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Photography Louis Merrion

Conducta takes us on a sweaty, whistle-stop tour of London

To celebrate his newly released EP In Transit, we tested out every form of public transport with the Bristol-born producer

When I meet Conducta at Greenwich Pier on a swelteringly hot June afternoon, he arrives with a beaming, gold-toothed smile. Despite just finishing a gruelling US tour, the Bristol-raised producer is buzzing with energy, getting ready for a three-set stint at Glastonbury and the imminent release of his new EP, In Transit. Our plan for the day – in honour of the record’s title – is to take as many forms of London public transport as possible, and a Westminster-bound ferry is first to go. 

In recent years, Conducta has solidified himself as one of the most important names in UK dance music, with a multi-platinum single under his belt, as well as his own burgeoning label, Kiwi Records. “I’m doing what I love and I don’t need anything more,” he says as we pass under Tower Bridge. “Everything is being appreciated and things feel good.”

The past year has been a period of reflection for the DJ who has often struggled with intense touring schedules. “How do you dig for music, record music, and still maintain relationships? It’s tough,” he says. “It’s all about balance and boundaries, knowing who you want to be and what you want to do and then putting the plans in place to reinforce that.” Finding balance in life can sometimes feel near impossible and Conducta is candid about this, taking to Instagram on the same day as our interview to open up about his own mental health struggles, and his experiences with burnout, rehab and loneliness. “I’m 29 – it’s taken me 16 years to learn,” he explains. “One of the most important things in music, or in life, is to know when to say no and to know when to leave a party.”

Things have changed in the past year, though. In that time, the artist has moved from London to Stockholm, where he now resides in between his busy touring schedule. “Stockholm is the perfect ‘big small’ city. There’s enough going on if you want to be in the mixer, but it’s also beautiful. One of the big things I’ve come into touch with is nature and I enjoy just being more grounded and relaxed. I’ve always been nomadic, but Stockholm is home.”

Touring has also taken on a new meaning for Conducta. Although it can be overwhelmingly lonely, he says he is now trying to shift his approach, focusing on meeting new people, absorbing different cultures and being more present. “For me, the best part about touring can be the transfers from the airport. I’ve got loads of Uber drivers’ numbers and emails and it’s good to reconnect every now and again, genuinely just connecting with people.”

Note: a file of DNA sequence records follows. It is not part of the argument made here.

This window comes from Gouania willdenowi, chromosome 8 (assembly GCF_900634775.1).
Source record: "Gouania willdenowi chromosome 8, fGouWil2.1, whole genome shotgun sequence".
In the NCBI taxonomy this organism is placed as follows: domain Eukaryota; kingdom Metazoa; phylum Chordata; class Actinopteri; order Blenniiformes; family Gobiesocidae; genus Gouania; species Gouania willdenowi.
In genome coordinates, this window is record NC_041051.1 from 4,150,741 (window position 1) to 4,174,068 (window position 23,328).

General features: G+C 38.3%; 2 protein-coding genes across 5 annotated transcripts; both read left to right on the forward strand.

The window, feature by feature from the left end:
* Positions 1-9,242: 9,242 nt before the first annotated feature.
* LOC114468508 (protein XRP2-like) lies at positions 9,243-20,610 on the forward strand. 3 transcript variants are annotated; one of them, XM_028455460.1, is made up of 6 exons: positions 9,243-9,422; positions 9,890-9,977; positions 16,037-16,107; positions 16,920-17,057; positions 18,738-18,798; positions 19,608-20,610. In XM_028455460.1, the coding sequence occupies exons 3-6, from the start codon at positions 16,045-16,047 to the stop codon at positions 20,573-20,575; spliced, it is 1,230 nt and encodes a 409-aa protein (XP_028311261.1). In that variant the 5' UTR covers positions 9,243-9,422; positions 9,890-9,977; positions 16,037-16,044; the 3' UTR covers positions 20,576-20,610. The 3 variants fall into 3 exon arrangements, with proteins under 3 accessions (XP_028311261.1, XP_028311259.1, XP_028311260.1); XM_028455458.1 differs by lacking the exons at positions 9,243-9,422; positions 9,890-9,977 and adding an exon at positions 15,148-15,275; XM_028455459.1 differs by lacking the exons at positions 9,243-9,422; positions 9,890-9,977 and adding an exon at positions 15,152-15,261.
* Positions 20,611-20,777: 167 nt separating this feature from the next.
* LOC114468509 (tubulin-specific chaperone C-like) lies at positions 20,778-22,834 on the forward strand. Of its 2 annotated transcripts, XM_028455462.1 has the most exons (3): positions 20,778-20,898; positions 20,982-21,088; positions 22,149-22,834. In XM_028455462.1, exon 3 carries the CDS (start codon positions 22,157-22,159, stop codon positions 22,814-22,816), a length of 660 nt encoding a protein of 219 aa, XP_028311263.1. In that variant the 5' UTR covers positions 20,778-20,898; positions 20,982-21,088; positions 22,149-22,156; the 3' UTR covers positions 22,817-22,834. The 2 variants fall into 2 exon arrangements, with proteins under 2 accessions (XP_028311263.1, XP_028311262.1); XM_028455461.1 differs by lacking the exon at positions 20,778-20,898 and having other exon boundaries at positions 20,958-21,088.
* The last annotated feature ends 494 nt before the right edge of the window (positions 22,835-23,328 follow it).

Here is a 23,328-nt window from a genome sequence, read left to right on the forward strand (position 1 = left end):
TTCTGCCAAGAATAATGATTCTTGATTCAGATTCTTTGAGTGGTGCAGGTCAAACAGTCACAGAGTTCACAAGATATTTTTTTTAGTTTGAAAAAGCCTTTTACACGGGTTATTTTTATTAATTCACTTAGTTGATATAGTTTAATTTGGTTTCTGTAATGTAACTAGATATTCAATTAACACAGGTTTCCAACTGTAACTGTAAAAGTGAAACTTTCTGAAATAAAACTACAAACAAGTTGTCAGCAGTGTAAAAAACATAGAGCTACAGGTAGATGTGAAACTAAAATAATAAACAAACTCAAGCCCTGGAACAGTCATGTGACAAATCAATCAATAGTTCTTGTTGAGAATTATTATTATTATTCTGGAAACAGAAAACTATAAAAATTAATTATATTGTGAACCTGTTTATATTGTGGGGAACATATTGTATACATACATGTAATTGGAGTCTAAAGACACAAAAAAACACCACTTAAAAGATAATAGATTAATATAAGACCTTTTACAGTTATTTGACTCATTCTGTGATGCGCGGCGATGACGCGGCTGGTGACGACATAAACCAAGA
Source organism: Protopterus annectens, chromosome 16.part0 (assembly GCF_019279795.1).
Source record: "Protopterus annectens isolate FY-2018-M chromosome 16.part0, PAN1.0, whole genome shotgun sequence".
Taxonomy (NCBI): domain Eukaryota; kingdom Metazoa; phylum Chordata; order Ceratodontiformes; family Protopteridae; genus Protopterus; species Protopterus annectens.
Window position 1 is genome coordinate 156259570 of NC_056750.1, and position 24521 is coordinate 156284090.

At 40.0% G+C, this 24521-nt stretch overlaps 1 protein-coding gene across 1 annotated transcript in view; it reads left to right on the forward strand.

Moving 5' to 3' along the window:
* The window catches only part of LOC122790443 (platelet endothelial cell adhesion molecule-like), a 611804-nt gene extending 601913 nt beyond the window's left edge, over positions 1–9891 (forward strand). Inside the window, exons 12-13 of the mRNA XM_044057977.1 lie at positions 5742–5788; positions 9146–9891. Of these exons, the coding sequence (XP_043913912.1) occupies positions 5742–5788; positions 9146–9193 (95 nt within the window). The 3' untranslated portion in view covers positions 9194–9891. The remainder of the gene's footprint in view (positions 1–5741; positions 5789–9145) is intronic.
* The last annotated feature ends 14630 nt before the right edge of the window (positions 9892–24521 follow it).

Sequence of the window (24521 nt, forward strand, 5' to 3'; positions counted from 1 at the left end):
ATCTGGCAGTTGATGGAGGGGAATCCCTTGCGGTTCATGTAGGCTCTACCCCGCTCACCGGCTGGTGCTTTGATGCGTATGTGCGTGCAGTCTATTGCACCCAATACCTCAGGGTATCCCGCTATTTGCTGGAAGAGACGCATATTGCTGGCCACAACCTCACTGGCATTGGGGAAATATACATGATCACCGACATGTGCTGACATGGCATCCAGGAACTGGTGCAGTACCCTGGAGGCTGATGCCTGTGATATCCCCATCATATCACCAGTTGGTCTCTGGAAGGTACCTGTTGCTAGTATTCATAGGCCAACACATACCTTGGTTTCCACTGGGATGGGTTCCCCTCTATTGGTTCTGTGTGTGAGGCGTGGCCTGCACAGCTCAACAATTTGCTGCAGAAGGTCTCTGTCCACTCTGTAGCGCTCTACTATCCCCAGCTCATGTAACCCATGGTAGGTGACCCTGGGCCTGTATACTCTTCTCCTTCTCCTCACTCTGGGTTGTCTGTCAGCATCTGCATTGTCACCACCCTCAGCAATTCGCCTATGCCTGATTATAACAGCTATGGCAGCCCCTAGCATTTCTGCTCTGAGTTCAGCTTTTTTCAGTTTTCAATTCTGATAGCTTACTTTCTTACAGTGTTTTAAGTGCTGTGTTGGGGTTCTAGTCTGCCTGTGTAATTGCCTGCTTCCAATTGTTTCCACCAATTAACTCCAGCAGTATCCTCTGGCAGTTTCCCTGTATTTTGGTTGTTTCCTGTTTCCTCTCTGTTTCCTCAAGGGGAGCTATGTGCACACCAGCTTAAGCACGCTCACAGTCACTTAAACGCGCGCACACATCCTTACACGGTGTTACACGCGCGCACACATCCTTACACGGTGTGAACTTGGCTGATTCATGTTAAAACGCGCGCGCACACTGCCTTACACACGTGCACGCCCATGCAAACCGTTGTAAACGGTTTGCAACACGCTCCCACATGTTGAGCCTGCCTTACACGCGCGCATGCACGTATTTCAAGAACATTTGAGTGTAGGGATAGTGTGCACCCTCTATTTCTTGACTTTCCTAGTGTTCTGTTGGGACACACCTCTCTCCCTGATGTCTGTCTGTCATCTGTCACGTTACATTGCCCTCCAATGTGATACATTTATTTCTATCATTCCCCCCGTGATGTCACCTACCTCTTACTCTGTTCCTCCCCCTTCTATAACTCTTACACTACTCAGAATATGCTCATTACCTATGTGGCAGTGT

In Transit was born from this transitional period, titled after the literal state in which most of the EP was made but also a noticeable change in direction for Conducta’s sound. “As a DJ, I’m known for a more upbeat, happier sound – with this [EP], it’s darker. I don’t think anyone expected me to drop a track like “3FALL”. That’s why I chose it as the single, I wanted it to spearhead my sound going forward.”

Moving away from his lighter, sunkissed take on UKG, In Transit begins immediately as a showcase of his icey, metropolitan sound. Within its five tracks, you can hear subtle influences from countless cities around the country. “In terms of the EP, it’s exciting to get it out, I’m anxious to see what people think, naturally, but it’s great to have a proper body of work out.” 

Conducta explains that standout track and lead single “Gold”, featuring Stockholm-based duo BIJI, is a clear example of these wide-ranging influences. “With [Gold] I wanted to capture the essence of the UK, alongside the Kurdish culture from Robin and Maceo.” The track (out today with the EP) comes with an Uncut Gems style video, shot in Stockholm and completed, DIY style, in just a few hours. The track also sees Conducta stepping out from behind the DAW to the front of the microphone, spitting a hard 16 over the rumbling bass and unrelenting breaks. “With exploring new styles and sounds, I’m able to depict more within my music, it’s fun and I feel invigorated to be making music again,” he says. 

No other city on the album bleeds through like London, however – a fact that becomes obvious as we disembark the ferry and make our way through the warm, packed streets and into Westminster tube station. “I feel like even though I made the EP on different continents and different places, the UK and London are running through it,” Conducta explains. “As shit as it is to live here [London] sometimes, the culture and the vibe is irreplaceable.” Tracks like “Get Busy With It“ featuring Novelist and “Vectra” featuring Paul Stephan hark back to his musical lineage, taking inspiration from the sounds of the golden age of UK pirate radio, and the iconic names of the era like DJ Slimzee. 

He’s happy and characteristically smiley as we venture through the rest of London, even when we take the wrong train and end up attempting to hail a cab. Eventually, we make it to Portobello Road, our final destination, and as we walk along the peaceful tree-lined streets of west, Conducta speaks once again about the increasingly heavy pressures placed upon the shoulders of musicians and DJs. From our time together, it’s clear that Conducta wants to keep pushing forward – both professionally and personally – but also, more crucially, that he can keep maintaining his hard-fought sense of equilibrium. “It’s a lifestyle choice, and it’s one that I’ve actively chosen,” he says, with another smile. “I try not to complain.”

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